[llvm-dev] Multi-Threading Compilers

Alexandre Ganea via llvm-dev llvm-dev at lists.llvm.org
Thu Mar 26 11:55:51 PDT 2020

Hello everyone,

Just to add a bit of spice to the discussion about “Multi-Threading Compilers”: (sorry for just bringing high-level ideas)

We are heavy users of unity files (aka blobs or jumbos).

Unity files are a big pain, they add extra complexity, but at the same time they provide tremendous build-time reductions, 10x or more. Our game projects typically read >50,000 files during the full build of a single target, out of which 20,000 .CPPs. The same unity target compiles only 600 unity .CPPs, which themselves aggregate all of the 20,000 initial .CPPs. Building locally the 20,000 TUs on a modern 3.7 GHz 6-core PC takes more than 2 hours 30 min. With unity files, it takes 20 minutes. Distributing it remotely on pool of machines takes 5 min. Caching everything and rebuilding takes 45 sec.

However we’re now tributary of the order of files in the unities. If files or folders are added or removed in the codebase, the contents of the unity can change, thus the cache is invalidated for that unity CPP. And that happens quite often in production.

Unities also induce higher build times in some cases, spikes, like I was showing in a previous post of this thread. Without inspecting the AST, it is hard to determine an optimal “cutting” point when building the unity .CPPs. We can end up with unities including template-heavy .CPPs which will take a lot longer than other Unity files.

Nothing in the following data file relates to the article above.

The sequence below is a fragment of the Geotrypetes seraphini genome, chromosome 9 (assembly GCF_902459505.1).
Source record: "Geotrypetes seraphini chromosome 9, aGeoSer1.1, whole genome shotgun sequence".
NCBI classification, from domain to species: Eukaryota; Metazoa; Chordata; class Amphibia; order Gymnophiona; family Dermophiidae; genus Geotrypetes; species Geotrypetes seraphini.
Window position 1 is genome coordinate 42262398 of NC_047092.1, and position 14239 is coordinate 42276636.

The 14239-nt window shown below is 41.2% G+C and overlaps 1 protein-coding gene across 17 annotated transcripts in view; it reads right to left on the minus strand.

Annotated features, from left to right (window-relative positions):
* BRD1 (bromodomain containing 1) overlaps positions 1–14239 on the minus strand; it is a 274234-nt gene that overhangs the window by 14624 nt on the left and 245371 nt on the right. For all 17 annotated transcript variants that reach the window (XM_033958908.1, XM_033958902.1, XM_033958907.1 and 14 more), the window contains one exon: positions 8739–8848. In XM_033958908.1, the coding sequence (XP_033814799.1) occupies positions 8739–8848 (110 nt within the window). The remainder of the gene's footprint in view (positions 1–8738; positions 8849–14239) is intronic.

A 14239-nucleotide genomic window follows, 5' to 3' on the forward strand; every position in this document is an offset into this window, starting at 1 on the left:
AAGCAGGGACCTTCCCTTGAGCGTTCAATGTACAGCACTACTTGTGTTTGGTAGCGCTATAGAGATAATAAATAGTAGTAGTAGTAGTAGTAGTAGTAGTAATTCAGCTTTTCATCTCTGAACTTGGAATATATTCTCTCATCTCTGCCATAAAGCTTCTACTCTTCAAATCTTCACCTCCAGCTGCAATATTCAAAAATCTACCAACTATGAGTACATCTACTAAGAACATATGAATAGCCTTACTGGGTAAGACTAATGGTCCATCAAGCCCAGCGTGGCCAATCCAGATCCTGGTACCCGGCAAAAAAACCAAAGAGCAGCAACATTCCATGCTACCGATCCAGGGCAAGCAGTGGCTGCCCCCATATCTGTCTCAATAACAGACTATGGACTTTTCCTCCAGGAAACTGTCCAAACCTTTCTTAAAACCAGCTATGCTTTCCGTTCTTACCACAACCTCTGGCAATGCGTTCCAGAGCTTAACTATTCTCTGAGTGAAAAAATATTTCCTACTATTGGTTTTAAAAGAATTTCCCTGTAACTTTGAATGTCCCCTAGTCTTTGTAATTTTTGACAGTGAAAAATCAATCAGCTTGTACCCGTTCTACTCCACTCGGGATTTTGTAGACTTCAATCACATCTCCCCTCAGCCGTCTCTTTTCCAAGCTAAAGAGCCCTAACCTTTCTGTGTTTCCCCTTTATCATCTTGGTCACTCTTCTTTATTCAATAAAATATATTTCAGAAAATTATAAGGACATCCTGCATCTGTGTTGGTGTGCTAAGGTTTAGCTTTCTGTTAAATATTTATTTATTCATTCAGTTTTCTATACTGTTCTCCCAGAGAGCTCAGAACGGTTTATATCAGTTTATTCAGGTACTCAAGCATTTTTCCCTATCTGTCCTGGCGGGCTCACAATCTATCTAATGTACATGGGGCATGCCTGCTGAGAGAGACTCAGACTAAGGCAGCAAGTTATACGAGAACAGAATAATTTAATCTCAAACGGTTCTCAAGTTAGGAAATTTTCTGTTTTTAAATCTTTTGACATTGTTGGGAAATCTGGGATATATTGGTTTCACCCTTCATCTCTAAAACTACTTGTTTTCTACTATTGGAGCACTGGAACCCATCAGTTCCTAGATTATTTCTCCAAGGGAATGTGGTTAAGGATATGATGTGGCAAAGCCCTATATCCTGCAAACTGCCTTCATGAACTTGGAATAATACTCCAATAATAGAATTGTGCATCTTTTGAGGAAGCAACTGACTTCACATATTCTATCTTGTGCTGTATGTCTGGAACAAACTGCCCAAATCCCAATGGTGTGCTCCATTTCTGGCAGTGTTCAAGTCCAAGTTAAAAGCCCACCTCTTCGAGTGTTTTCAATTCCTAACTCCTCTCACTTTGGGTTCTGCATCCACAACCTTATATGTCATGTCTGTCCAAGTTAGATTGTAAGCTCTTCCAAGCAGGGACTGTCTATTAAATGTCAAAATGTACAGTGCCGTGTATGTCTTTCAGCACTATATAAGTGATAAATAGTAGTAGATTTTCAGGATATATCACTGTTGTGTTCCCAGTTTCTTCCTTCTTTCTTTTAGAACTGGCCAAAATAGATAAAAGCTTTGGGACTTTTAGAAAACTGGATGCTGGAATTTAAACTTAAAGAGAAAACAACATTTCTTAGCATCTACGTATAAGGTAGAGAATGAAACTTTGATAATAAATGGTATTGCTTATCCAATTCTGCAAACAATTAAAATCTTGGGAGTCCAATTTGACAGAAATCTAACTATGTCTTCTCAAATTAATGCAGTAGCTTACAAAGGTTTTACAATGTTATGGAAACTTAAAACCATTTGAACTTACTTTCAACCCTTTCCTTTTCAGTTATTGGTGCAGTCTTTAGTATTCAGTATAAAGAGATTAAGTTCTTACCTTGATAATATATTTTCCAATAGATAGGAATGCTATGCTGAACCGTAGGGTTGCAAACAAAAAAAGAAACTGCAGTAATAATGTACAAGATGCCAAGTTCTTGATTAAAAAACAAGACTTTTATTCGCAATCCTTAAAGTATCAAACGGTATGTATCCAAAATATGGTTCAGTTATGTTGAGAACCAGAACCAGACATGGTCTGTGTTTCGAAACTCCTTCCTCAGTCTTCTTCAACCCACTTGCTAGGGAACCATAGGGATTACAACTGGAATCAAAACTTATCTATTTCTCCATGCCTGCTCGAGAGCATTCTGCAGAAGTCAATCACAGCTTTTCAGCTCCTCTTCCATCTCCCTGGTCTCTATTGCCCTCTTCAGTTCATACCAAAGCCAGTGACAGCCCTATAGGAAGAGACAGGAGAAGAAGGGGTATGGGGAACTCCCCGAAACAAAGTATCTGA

If we are to discuss multi-threading, this means we are discussing compile-time performance and how compilation would scale in the future. I think we should consider the functionality of unity files in the compiler (maybe behind a flag if it’s non-conformant).

While I don't know exactly how that fits in this (multi-treading) discussion, efficiently coalescing compilation of several TUs should be the compiler's responsibility, and likely will be more efficient than doing it by a pre-build tool, like we do today.

In essence, if we were to provide a large number of files to Clang, let's say with the same options: (the /MP flag is still WIP, I'll get back to that soon, [1])

                clang-cl /c a.cpp b.cpp c.cpp d.cpp ... /MP

And then expect the compiler to (somehow) share tokenization-lexing-filecaching-preprocessing-compilation-optims-computations-etc across TUs, in a lock-free manner preferably. Overlapped/duplicated computations across threads, in the manner of transactions, would be probably fine, if computations are small and if we want to avoid locks (but this needs to be profiled). Also the recent trend of NUMA processor “tiles” as well as HBM2 memory on-chip per “tile”, could change the way multi-threaded code is written. Perhaps states would need to be duplicated in the local NUMA memory for maximum performance. Additionally, I’m not sure (how/if) lock-based programming will scale past a few hundreds, or thousands of cores in a single image without major contention. Maybe, as long as locks don’t cross NUMA boundaries. This needs to be considered in the design.

So while the discussion seems to around multi-threading single TUs, it’d be nice to also consider the possibility of sharing state between TUs. Which maybe means retaining runtime state in global hash table(s). And possibly persisting that state on disk, or in a DB, after the compilation -- we could maybe draw a parallel with work done by SN Systems (Program Repo, see [2]), or zapcc [3].



[1] https://reviews.llvm.org/D52193

[2] https://github.com/SNSystems/llvm-project-prepo

[3] https://github.com/yrnkrn/zapcc

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